UsEGM6321.F10.TEAM1.WILKS/Mtg3

EGM6321 - Principles of Engineering Analysis 1, Fall 2009

Mtg 3: Thur, 27 Aug 09

Contents

Page 3-1

To find class homepage, go to Wikiversity: Main Page (http://en.wikiversity.org/wiki/Wikiversity:Main_Page) and search for--> user:egm6321.f09

From Eq.(1)p.2-3: If ${\displaystyle P(x)\neq \ 0\ \forall x}$, divide throughout by ${\displaystyle P(x)\ }$ to get:

 {\displaystyle \displaystyle {\begin{aligned}1y''+{\frac {Q}{P}}y'+{\frac {R}{P}}y={\frac {F}{P}}\end{aligned}}} (1)

Where:

${\displaystyle \forall \ }$ is defined as "for all"

${\displaystyle a_{2}(x)=1\ }$,

${\displaystyle a_{1}(x)={\frac {Q}{P}}}$,

${\displaystyle a_{0}(x)={\frac {R}{P}}}$, and

${\displaystyle f(x)={\frac {F}{P}}}$

${\displaystyle \forall x_{0}\ }$ such that ${\displaystyle P(x_{0})\neq \ 0\ }$ then ${\displaystyle x_{0}\ }$ is a regular point

Any ${\displaystyle x_{0}\ }$ such that ${\displaystyle P(x_{0})=0\ }$ is a regular point

Page 3-2

2nd order--> need 2 conditions to solve for 2 constraints

Boundary Value Problem (BVP)

Prescribe:

 {\displaystyle \displaystyle {\begin{aligned}y(a)=\alpha \ \end{aligned}}} (1)

 {\displaystyle \displaystyle {\begin{aligned}y(b)=\beta \ \end{aligned}}} (1)

where ${\displaystyle \alpha \ \ }$ and ${\displaystyle \beta \ \ }$ are known values

Initial Value Problem (IVP)

Prescribe:

 {\displaystyle \displaystyle {\begin{aligned}y(a)=\alpha \ \end{aligned}}} (2)

 {\displaystyle \displaystyle {\begin{aligned}y'(a)=\beta \ \end{aligned}}} (2)

where ${\displaystyle \alpha \ \ }$ and ${\displaystyle \beta \ \ }$ are known values

Solve IVP by ODE from p3-1 Eq(1) or initial condition p3-2 Eq(2)

Two points:

1) Existence and uniqueness of solution

Page 3-3

2) Superposition based on linearity of differential operation L(.)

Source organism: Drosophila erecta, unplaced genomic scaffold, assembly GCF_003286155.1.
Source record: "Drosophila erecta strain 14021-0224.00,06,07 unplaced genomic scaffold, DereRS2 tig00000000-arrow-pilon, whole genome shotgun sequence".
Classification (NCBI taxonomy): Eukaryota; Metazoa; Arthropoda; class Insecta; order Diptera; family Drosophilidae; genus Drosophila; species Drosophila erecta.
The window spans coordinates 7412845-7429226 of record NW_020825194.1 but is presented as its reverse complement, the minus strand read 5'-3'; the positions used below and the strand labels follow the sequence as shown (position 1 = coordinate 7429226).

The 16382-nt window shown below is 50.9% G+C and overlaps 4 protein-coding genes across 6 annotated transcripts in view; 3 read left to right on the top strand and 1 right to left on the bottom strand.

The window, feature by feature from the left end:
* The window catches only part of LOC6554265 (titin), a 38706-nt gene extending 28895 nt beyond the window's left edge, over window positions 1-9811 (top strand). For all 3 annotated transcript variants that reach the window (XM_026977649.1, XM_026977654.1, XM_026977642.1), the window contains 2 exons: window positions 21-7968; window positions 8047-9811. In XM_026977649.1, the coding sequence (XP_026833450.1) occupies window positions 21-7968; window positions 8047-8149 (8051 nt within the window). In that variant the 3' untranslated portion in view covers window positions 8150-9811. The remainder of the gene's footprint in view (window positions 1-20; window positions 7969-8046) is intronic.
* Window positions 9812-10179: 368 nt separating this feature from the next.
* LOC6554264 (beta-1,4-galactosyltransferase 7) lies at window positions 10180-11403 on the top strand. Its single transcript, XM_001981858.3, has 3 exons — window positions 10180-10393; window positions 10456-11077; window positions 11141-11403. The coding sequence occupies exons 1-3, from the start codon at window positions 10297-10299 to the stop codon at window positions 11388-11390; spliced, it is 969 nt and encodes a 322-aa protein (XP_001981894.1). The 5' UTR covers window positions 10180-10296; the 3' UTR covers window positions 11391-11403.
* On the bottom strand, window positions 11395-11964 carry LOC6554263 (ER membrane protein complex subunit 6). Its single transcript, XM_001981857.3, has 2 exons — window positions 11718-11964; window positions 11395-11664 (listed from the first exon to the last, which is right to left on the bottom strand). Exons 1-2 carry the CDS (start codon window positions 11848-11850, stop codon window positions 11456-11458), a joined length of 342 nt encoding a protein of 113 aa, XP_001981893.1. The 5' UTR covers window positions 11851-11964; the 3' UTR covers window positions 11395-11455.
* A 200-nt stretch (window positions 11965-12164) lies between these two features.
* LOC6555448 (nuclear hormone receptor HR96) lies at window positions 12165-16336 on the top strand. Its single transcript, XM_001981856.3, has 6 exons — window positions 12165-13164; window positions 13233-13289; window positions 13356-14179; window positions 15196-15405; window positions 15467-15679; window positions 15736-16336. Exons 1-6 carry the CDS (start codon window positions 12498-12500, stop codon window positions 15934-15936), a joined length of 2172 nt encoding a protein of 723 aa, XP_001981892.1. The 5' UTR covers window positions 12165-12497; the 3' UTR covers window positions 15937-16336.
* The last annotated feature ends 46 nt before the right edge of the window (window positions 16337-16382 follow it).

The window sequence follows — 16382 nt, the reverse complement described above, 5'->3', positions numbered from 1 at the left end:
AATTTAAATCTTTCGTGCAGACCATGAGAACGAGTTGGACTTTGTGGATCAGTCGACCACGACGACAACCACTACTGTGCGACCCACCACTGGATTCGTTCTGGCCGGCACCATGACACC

{\displaystyle \displaystyle {\begin{aligned}L_{2}(.)={\frac {d^{2}(.)}{dx^{2}}}+a_{1}{\frac {d(.)}{dx}}+a_{0}(.)\end{aligned}}} (1)

 {\displaystyle \displaystyle {\begin{aligned}L_{2}(y)=y''+a_{1}y'+a_{0}y\end{aligned}}} (2)

Where the 2 in ${\displaystyle L_{2}(y)\ }$ is defined as 2nd order

 Linearity of {\displaystyle \displaystyle {\begin{aligned}L(.)\end{aligned}}} (3)


${\displaystyle \forall u,v\ }$ in a function of x

and ${\displaystyle \forall \alpha \,\beta \ \ }$ belonging to ${\displaystyle \mathbb {R} \ }$ (scalars, real numbers);

${\displaystyle L(\alpha \ u+\beta \ v)=\alpha \ L(u)+\beta \ L(v)\ }$

Where ${\displaystyle \mathbb {R} \ }$ is defined as a set of real numbers


Example: Matrix Algebra

${\displaystyle \mathbf {A} \epsilon \ \mathbb {R} \ ^{nxm}}$ matrix with n rows and m columns of real numbers

${\displaystyle \forall \mathbf {u} ,\mathbf {v} \epsilon \ \mathbb {R} \ ^{mx1}\ }$ is a column matrix

${\displaystyle \forall \alpha \,\beta \,\epsilon \ \mathbb {R} \ \ }$

Page 3-4

Clearly: ${\displaystyle \mathbf {A} (\alpha \ \mathbf {u} +\beta \ \mathbf {v} )=\alpha \ \mathbf {A} \mathbf {u} +\beta \ \mathbf {A} \mathbf {v} }$

Example:
${\displaystyle {\frac {d}{dx}}(.)\ }$ is a linear operation

${\displaystyle (\alpha \ u+\beta \ v)'=\alpha \ u'+\beta \ v'\ }$

linearity allows the use of superposition

${\displaystyle y=y_{H}+y_{P}\ }$

${\displaystyle L(y)=L(y_{H})+L(y_{P})\ }$, where the subscripts H and P stand for homogeneous and particular in respective order.